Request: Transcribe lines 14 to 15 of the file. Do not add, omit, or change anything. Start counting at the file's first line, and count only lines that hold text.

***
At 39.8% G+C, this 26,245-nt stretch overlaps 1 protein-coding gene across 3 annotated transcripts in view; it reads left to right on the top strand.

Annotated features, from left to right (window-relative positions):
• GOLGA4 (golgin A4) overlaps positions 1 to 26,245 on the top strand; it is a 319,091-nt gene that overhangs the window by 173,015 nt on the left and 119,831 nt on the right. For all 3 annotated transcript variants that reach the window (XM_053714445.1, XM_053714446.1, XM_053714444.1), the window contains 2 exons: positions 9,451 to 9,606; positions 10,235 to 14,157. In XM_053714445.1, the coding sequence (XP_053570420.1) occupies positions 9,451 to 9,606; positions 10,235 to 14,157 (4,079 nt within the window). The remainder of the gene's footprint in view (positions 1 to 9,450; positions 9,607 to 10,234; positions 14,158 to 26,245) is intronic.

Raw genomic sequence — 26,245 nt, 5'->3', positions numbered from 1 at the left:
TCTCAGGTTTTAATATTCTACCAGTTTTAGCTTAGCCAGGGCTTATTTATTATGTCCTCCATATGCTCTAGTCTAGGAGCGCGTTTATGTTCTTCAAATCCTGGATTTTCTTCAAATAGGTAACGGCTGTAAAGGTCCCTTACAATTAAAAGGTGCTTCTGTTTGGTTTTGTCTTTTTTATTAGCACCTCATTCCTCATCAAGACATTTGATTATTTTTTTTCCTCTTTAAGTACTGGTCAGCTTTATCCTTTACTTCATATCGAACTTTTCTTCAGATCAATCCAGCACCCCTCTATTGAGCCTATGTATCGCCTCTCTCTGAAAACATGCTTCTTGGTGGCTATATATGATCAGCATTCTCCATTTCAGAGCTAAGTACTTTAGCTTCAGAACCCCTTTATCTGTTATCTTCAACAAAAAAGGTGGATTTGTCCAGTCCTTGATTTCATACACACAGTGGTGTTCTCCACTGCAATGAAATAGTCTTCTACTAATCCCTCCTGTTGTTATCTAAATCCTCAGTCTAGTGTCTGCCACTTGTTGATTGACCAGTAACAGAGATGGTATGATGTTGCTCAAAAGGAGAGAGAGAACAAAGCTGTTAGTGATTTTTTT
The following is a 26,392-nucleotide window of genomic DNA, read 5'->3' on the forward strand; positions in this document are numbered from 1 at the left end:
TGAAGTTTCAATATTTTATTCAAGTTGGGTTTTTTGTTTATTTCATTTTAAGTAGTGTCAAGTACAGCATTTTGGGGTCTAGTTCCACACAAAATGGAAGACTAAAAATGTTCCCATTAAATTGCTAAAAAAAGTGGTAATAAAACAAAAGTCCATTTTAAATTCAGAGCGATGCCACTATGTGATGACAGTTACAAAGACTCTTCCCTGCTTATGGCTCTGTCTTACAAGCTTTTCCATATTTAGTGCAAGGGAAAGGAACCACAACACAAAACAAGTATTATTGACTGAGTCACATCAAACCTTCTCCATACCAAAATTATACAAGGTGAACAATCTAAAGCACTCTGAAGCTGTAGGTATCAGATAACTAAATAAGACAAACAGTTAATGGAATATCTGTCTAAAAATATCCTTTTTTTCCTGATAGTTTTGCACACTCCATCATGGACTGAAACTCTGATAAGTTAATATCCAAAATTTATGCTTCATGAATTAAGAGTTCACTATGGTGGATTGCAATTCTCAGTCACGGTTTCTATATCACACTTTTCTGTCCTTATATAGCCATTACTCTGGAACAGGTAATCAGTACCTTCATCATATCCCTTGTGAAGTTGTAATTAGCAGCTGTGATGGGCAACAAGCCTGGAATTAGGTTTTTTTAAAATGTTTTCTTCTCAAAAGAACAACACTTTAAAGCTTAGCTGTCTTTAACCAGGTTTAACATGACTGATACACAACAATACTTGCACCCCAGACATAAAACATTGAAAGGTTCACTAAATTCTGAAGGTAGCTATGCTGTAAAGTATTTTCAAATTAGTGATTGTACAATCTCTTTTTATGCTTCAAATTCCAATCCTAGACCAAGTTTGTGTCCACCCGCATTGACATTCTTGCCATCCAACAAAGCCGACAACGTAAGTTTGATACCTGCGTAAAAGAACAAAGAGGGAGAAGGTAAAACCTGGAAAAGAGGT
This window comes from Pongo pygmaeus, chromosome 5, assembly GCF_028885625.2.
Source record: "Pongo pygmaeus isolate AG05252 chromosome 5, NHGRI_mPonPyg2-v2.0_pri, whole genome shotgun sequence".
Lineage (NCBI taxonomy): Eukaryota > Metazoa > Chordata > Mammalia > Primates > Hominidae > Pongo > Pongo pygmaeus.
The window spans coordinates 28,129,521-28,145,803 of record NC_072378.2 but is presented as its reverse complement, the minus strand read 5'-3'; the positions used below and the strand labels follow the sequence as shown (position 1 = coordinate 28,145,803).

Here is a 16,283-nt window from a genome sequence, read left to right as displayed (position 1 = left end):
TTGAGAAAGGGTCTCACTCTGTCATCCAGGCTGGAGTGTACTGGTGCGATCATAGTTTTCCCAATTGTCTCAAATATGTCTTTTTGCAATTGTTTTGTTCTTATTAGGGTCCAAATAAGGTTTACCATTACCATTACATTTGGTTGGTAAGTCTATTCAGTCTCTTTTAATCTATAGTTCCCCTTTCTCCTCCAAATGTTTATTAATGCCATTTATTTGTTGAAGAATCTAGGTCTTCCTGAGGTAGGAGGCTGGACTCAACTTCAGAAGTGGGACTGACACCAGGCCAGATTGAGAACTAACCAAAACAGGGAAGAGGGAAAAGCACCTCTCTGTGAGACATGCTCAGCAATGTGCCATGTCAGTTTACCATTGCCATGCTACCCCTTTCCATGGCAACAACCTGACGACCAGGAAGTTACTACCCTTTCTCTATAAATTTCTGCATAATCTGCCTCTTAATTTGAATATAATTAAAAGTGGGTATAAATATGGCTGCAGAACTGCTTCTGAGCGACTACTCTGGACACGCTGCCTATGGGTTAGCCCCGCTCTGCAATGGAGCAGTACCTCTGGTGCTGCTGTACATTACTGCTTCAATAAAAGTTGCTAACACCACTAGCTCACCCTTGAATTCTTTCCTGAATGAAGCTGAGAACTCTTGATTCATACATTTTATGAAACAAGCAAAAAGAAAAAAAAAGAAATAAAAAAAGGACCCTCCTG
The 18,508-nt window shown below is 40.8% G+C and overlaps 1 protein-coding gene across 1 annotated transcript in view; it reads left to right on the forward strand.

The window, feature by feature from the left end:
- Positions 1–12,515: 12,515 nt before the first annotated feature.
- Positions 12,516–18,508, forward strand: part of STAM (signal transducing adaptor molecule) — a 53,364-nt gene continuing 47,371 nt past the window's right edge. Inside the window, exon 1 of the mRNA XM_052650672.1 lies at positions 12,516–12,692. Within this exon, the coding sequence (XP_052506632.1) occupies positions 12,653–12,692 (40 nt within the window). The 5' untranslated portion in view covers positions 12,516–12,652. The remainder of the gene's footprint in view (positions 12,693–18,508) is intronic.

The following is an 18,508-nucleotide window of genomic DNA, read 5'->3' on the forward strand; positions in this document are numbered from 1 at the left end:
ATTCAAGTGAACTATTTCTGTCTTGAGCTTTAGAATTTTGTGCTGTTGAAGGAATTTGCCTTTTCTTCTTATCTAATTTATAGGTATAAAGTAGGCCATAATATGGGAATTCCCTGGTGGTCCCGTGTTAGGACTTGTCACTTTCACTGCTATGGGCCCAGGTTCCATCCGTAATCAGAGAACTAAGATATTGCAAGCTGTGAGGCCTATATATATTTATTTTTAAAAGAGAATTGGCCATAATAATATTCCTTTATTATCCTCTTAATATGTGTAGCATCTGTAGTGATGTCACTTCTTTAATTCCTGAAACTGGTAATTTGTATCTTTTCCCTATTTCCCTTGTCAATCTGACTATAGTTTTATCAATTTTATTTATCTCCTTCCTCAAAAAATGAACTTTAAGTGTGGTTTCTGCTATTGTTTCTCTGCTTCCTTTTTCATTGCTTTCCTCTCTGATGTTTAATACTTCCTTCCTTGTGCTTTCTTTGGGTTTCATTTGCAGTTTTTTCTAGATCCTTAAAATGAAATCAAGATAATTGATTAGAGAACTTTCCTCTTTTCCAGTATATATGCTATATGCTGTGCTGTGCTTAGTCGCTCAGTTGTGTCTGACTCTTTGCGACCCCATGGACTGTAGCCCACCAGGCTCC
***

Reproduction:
The 18,508-nt window shown below is 40.8% G+C and overlaps 1 protein-coding gene across 1 annotated transcript in view; it reads left to right on the forward strand.

The window, feature by feature from the left end: